Candidates 2016 – Rounds 7-9
Karjakin continued with his peculiar unstable stability: he got nothing and was soon worse with white against Aronian in Round 7, unleashed a good novelty in Round 8 against Svidler and was better before starting to commit mistakes and became lost, only to be saved by Svidler’s inability to finish off winning games, and finally played a decent game in Round 9 against Nakamura in his favourite line in the Queen’s Indian. I really don’t know what to think of Karjakin’s play – he shows his usual resilience and it’s almost impossible to beat, but as fatigue accumulates his “luck” may run out.
Aronian was in cruise control until his loss to Anand – he pressed with black against Karjakin and with white against Giri, but without a threat to win. The loss to Anand will force him to take more risks as he needs to win a game or two to catch up, so I’m curious to see how he reacts to this new situation.
Caruana was very lucky (or perhaps better to say “lucky,” as in Karjakin’s case, meaning “extremely resilient and finding all the best moves when lost”) not to lose after falling into Svidler’s preparation in Round 7.
And he got the beat his fellow-American, Nakamura, who is definitely out of contention after suffering 3 losses in 9 rounds. This win brought Caruana to +1, finally, one may add. The game was, rather surprisingly, one-sided:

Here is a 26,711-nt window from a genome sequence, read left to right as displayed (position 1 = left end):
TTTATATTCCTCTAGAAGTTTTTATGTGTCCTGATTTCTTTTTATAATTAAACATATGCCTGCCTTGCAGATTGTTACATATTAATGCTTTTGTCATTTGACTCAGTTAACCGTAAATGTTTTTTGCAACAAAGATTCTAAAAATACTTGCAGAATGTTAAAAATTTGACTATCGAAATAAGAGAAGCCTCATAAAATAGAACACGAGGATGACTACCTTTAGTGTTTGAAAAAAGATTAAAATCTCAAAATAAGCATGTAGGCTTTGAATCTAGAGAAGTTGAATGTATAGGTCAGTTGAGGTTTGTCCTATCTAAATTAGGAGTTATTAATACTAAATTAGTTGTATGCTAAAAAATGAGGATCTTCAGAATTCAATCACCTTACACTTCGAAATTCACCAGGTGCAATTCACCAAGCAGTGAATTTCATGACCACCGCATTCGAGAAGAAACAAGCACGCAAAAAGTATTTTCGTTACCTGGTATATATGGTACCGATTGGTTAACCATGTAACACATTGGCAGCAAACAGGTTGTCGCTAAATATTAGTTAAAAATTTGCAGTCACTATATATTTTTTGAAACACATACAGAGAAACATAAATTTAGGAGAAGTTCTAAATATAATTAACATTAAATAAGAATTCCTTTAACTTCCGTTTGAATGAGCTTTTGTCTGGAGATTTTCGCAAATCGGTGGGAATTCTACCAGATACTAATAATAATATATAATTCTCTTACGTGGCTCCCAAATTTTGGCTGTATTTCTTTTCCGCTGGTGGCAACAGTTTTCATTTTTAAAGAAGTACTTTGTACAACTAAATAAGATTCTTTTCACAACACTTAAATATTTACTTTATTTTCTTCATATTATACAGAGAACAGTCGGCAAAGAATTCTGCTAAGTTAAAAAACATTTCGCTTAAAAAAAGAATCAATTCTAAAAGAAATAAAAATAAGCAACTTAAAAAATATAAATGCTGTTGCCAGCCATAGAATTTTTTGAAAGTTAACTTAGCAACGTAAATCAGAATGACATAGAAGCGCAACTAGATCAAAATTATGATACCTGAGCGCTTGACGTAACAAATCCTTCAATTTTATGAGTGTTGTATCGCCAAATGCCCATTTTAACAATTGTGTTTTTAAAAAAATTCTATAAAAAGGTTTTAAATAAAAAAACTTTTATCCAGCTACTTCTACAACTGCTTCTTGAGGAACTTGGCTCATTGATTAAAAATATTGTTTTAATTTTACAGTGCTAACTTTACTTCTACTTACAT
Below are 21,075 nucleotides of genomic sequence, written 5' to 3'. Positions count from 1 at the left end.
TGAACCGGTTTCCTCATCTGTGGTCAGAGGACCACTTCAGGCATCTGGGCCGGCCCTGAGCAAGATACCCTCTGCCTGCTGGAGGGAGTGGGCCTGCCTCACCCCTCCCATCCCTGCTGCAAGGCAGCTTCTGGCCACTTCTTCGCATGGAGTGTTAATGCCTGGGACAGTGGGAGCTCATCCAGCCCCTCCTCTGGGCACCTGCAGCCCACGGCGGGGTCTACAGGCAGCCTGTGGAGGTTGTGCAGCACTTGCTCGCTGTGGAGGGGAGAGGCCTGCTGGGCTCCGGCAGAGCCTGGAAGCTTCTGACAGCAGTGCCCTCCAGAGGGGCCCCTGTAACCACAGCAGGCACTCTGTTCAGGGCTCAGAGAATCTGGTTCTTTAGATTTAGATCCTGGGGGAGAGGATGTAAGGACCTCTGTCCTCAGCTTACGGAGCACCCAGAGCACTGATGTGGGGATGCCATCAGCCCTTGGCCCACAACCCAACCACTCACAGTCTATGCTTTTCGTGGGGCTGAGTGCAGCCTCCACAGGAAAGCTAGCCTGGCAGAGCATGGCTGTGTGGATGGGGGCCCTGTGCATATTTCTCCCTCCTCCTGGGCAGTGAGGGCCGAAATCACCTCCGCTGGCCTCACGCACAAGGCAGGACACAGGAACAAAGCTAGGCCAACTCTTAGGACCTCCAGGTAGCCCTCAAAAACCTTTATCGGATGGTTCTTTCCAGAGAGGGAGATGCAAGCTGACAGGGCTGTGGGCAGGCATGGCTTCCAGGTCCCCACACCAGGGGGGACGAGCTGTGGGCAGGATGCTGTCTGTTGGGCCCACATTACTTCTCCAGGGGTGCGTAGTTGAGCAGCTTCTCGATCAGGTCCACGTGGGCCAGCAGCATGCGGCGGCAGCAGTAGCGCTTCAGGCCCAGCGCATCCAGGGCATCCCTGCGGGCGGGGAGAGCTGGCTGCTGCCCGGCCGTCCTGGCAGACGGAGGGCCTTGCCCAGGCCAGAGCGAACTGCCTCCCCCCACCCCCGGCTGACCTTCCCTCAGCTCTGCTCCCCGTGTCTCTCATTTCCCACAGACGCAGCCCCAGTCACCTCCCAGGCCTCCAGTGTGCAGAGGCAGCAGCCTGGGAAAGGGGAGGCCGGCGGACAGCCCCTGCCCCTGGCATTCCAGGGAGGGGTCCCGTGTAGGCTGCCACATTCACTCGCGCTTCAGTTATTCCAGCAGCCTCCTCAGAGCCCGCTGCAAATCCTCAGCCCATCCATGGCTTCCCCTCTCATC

Giri is on 50%, probably still in his comfort zone. He missed his best chance against Caruana in Round 9, when Caruana seemed to mix up his preparation:
Giri is the last participant who can still win the tournament (although very unlikely). But the rest are definitely out of contention.
It is amazing how many times Svidler missed a win in this tournament. He gets his preparation in in almost every game, gets a winning position, and then fails to win. When he didn’t get his prep in, against Anand in Round 6, he lost in a miniature, and against Karjakin in Round 8, when he was caught in the opening, he managed to turn it around and still get a winning position only to spoil it again. He saved a difficult position against Topalov in Round 9, a game that I feel shows that he still hasn’t found a balance between a good prep and a good play afterwards – against Topalov he got a more or less decent position, but he still failed to play well afterwards. A very frustrating tournament for Svidler!
Nakamura’s 3 losses are something very uncharacteristic of him. After the touch-move drama and loss to Aronian he came back and beat Topalov in Round 7, but his resurgence was short-lived as he lost horribly to Caruana in Round 8 (see above). This was followed by a good game against Karjakin in Round 9, but it’s already too late for him. Too many losses as a result of nerves and tension (as I see it). Perhaps he put too much pressure on himself as he saw it as a must to win this one?
Topalov didn’t manage to improve either his play or his standings since the last free day. He lost to Nakamura in Round 7, from a position with initiative and attack, got nothing with white against Anand in Round 8, and failed to win a promising position against Svidler in Round 9. I don’t expect things to change for him in the remaining 5 games.
The last 5 rounds will revolve around the resistance the outsiders will put against the players trying to win the tournament and the latter’s ability to hold their nerve. Tension is rising and anything can happen.